The "Elseworlds" concept has been fraying around the edges for some time now, especially in the case of the Batman entries. Must some version of the Joker appear in virtually each and every one of them? I'm beginning to think we already have one too many Jokers in the DC Universe itself.

The appearance of Jack "the Joker" Napier aside, Bob Layton (writer) and Dick Giordano (artist) have a spiffy little tale going on here. I dig both the setting (Hollywood, 1948) and the retro-melodrama of the setting. The storytelling is skilled and straight forward; Layton and Giordano know how to make comics. At the end of the day, this isn't an award-winner, but it is most certainly an enjoyable and suitable-for-all-ages diversion.

However, if you plan on giving this series to youngsters, be prepared to explain the concept of movie serials to them. I won't have that problem with my kids, of course, what with the fan-force being so strong within them and all, but I may need to bring in a rocket scientist to explain "Elseworlds" to them.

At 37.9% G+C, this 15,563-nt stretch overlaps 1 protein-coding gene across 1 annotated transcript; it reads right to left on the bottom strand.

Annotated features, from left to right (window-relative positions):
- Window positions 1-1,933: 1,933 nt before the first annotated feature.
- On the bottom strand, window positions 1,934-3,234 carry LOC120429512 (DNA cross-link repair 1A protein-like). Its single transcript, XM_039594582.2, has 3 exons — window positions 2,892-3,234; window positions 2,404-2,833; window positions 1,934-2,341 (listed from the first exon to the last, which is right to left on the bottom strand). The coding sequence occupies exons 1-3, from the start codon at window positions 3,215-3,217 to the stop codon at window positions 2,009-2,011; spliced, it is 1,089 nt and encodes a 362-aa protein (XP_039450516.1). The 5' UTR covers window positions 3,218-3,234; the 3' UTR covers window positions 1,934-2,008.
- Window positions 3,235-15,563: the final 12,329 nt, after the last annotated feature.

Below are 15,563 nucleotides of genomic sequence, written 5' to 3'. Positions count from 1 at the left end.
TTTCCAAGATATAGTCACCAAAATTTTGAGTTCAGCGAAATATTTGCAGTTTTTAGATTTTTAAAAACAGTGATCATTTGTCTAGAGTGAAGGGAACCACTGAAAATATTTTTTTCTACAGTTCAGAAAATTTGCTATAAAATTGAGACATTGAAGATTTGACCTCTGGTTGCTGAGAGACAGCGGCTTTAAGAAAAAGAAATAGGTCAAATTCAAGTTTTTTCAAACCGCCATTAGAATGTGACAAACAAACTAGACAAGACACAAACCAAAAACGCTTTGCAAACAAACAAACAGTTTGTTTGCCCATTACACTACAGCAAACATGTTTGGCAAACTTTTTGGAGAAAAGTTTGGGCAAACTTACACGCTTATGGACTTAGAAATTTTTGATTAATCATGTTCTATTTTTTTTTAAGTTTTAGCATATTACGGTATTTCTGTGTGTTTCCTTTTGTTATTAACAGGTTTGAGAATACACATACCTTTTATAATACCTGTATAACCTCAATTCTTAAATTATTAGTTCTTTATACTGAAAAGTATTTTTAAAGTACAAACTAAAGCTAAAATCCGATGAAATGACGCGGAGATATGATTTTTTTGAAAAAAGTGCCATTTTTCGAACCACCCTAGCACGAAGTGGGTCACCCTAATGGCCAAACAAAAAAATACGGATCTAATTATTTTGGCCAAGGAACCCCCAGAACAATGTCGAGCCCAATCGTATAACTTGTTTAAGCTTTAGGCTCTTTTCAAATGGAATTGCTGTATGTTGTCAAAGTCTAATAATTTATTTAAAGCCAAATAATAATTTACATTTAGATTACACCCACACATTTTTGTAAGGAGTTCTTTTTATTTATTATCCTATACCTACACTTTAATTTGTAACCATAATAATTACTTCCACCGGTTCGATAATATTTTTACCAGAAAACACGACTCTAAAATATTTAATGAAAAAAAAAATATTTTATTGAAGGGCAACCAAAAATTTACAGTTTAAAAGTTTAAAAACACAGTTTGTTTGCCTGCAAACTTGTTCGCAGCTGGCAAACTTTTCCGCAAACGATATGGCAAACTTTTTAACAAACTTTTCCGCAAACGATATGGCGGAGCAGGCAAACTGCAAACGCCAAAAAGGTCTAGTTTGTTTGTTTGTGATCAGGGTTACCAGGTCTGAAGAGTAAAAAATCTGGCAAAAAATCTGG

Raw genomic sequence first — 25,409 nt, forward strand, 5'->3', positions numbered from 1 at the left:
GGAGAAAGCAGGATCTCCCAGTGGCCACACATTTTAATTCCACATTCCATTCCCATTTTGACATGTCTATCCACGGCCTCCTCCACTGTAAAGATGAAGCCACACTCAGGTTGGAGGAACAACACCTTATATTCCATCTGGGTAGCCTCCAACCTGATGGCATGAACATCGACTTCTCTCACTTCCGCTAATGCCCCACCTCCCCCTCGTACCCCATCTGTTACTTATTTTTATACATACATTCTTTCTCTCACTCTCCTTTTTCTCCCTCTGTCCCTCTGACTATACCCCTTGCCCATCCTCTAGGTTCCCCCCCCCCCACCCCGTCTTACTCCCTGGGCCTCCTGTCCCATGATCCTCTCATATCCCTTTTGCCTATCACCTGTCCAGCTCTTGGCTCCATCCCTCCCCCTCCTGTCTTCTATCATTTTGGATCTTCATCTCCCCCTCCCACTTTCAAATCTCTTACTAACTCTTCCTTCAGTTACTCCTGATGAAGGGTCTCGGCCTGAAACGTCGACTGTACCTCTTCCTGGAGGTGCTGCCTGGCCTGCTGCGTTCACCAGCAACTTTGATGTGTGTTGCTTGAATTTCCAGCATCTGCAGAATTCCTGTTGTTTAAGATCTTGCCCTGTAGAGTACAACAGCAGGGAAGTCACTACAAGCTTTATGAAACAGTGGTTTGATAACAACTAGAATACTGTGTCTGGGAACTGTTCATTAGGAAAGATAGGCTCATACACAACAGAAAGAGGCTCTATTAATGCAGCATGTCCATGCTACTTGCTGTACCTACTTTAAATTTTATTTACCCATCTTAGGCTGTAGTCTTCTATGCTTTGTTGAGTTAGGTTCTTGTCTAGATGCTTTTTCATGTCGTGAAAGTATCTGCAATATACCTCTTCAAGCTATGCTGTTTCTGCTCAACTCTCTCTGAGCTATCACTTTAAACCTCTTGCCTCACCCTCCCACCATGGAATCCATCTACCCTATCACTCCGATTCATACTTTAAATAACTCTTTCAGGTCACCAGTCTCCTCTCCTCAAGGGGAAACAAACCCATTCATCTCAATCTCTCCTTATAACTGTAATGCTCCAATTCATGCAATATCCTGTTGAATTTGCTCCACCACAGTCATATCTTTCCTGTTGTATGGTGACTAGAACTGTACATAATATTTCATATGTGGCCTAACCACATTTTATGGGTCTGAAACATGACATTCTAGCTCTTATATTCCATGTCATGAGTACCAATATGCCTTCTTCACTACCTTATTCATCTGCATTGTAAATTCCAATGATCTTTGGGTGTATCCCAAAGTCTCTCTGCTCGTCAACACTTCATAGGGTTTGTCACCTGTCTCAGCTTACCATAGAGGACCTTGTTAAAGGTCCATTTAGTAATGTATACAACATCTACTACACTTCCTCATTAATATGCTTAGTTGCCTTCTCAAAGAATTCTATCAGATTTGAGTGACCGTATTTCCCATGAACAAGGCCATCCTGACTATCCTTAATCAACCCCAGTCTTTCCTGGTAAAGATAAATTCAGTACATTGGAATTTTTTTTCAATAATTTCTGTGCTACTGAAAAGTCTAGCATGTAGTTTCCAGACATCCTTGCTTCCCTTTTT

CARTOON CARTOONS #1 and #2 (DC; $1.99): I am clearly not the audience for these books. I've seen maybe one episode each of the cartoon features which appear within and, outside of chuckling over some of the voice performances in "I.M. Weasel" and "Johnny Bravo," the cartoons themselves didn't do much for me. On the other hand, although I was never a big fan of the Donald Duck cartoons, I love the Donald Duck comic books. The same holds true, to a much lesser extent, for Casper the Friendly Ghost and Mickey Mouse.

Perhaps the fans of "Ed, Edd, and Eddy" and the other cartoons find the stories in CARTOON CARTOONS to be every bit as hilarious as they find the cartoons themselves. Judging the stories from my perspective, I find them to be, at their best, journeyman efforts, and, at their worst, boring and labored works. I applaud DC Comics for publishing comics like CARTOON CARTOONS, comics which featurepopular characters and which should appeal to the young readers our industry needs to regain, but I think these comic books could be a whole lot better.